Keith Weiss — Morgan Stanley — Analyst

Thank you. [Phonetic] Super helpful.

Safra A. Catz — Chief Executive Officer

Yeah. And, Keith — Keith, thank you. First of all, thank you for [Technical Issues]. The reality is that any customer that is really focused on performance, security, like Larry mentioned, and cost, which happens to show up in many, many workloads, one of the areas we’re doing particularly well are ISVs, who are obviously experts at running their workloads, they are in the business and they are coming to us extensively because they’re really studying the benefits that we bring them. And of course, as I mentioned, and as we never stop mentioning, security with what’s going on these days, you really have to be in a cloud that is basically obsessed with security while still giving you incredible performance at lower costs.

I mean, once we are given a try what happens is that workload comes, one workload comes and it’s usually followed by many others. And so it’s — we’ve got a lot of momentum, let’s say.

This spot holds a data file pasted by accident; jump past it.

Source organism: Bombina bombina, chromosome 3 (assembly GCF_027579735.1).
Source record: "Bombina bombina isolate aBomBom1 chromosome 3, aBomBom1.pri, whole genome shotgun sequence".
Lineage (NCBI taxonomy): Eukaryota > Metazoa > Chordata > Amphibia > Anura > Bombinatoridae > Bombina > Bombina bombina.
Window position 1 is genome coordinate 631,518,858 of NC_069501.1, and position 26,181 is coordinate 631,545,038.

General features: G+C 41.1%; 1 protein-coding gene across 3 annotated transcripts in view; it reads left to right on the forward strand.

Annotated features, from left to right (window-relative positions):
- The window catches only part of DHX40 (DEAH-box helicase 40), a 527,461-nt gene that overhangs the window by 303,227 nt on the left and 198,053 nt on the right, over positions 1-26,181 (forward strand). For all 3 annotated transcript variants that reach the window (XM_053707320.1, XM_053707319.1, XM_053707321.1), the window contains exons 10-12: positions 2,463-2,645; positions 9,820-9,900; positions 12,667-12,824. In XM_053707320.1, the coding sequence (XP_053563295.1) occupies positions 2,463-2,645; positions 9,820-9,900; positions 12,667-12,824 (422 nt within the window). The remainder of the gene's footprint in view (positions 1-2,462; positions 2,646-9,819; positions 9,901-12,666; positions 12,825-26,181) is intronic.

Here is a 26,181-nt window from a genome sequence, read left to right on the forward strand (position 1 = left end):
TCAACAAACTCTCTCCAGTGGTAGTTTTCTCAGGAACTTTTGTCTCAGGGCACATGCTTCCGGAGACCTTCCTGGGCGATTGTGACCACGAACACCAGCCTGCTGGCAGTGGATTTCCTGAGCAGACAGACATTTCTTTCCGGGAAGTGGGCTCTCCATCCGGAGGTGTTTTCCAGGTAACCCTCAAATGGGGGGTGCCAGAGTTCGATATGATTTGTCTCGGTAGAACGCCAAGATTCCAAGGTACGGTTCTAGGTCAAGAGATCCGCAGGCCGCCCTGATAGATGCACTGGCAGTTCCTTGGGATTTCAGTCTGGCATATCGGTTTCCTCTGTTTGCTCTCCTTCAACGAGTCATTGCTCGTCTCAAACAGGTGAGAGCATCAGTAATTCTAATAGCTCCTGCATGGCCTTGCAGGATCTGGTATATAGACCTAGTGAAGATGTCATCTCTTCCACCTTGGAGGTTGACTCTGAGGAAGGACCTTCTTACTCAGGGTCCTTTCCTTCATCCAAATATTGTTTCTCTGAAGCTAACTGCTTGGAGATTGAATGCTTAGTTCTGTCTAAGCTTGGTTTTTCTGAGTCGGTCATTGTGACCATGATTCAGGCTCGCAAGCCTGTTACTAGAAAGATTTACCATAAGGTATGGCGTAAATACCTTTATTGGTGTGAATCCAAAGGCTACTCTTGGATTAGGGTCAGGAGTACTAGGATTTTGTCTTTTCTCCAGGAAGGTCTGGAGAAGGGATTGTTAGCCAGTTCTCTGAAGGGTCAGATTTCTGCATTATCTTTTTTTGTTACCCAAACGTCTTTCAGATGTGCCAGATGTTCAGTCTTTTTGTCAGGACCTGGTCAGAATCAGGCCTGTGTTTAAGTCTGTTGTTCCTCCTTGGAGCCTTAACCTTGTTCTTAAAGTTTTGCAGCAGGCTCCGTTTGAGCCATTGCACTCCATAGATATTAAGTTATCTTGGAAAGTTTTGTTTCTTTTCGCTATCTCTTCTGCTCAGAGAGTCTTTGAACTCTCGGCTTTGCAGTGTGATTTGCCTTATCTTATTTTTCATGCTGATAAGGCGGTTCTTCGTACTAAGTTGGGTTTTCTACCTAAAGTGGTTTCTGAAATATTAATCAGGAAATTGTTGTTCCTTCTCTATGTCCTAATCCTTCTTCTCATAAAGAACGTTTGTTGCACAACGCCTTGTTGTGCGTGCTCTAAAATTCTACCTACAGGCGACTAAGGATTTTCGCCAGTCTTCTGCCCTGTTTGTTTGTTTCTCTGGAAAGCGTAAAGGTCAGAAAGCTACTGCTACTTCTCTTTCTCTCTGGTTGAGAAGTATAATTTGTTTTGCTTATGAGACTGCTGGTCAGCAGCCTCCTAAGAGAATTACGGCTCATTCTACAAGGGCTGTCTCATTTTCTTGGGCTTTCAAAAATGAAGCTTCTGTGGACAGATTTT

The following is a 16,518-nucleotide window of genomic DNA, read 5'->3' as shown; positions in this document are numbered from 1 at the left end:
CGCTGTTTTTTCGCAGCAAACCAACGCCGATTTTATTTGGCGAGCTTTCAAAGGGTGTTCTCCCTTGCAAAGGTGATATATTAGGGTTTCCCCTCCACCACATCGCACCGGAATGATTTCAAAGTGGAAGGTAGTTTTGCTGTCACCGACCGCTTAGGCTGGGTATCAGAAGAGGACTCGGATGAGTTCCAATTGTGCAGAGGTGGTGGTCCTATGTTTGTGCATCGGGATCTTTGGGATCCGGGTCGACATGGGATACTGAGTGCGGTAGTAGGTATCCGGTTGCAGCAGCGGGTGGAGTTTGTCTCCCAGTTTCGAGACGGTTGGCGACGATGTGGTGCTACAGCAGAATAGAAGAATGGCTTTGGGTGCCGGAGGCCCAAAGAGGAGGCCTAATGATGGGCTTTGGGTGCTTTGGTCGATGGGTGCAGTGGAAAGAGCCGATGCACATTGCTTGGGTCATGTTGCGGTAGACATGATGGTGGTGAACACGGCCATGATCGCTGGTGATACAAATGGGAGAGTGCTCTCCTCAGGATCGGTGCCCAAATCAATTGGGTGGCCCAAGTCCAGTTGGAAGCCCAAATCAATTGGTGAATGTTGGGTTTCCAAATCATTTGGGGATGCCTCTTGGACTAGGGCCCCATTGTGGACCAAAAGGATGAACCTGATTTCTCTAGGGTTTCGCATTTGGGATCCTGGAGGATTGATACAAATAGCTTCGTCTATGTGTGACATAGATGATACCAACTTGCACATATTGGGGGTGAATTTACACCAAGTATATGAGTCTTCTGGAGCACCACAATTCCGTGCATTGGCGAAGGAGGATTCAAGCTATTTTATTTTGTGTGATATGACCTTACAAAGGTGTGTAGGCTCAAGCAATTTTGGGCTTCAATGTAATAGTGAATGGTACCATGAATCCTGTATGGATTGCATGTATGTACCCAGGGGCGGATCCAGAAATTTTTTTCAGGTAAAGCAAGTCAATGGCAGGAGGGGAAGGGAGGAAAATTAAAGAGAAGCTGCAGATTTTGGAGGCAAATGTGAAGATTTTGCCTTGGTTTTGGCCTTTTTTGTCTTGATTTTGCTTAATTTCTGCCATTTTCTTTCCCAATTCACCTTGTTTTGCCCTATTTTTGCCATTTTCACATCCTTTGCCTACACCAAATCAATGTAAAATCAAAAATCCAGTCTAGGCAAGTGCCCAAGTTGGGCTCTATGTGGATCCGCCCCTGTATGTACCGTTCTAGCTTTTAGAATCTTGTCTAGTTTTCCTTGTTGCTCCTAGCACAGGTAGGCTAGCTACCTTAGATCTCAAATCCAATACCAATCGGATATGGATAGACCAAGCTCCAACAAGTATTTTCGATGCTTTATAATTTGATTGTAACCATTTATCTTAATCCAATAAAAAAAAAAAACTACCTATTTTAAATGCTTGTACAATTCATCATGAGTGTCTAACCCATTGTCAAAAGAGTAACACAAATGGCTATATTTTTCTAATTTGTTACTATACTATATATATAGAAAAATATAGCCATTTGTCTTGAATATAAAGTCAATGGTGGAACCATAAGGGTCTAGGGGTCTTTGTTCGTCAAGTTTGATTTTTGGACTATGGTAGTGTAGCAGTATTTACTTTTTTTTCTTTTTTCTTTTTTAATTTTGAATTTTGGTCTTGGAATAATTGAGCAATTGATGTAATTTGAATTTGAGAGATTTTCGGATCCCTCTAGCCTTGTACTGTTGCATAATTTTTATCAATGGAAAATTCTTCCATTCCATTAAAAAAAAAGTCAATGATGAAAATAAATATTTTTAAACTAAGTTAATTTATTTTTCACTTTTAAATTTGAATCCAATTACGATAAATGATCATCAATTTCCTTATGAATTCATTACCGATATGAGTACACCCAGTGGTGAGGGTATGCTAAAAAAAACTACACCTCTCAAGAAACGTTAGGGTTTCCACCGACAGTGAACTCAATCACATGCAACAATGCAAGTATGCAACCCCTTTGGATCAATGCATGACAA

Lawrence J. Ellison — Chairman of the Board and Chief Technology Officer

I want to emphasize one thing, I’ve said it, but I want to say again, is there are new Oracle workloads being developed, especially in the area of genomics where there have been a number of new databases that has moved to Oracle and OCI that track things like the genetic variants of COVID-19. And there are — but there are a number of these things and you’ll see a whole series of announcements coming out where we’ve moved aggressively into healthcare. And one of the big new applications for our database is just — is tracking the genomics of pathogens. And those databases are being developed right on Oracle Autonomous Database from scratch.

Keith Weiss — Morgan Stanley — Analyst

Outstanding. That’s great color, guys. Thank you.

Operator

Our next question comes from Derrick Wood with Cowen and Company.

Derrick Wood — Cowen and Company — Analyst

Great. Thanks for taking my questions and congrats as well on a strong quarter. I’ve got one for Safra and one for Larry. Safra, in the past you’ve talked about the potential revenue opportunity for the app space if you were to migrate everybody to SaaS. So I wanted to ask about the database side and in particular Exadata. Can you give us a sense of what the revenue potential or uplift could be if you shift at all Exadata customers to Cloud at Customer and how you feel about the strength of those streams [Phonetic] heading into the new fiscal year?

And then for Larry, I mean as you guys push to drive adoption of Autonomous Database, should we think of Cloud at Customer being the biggest vehicle for adoption or what routes to market do you see working best?

Safra A. Catz — Chief Executive Officer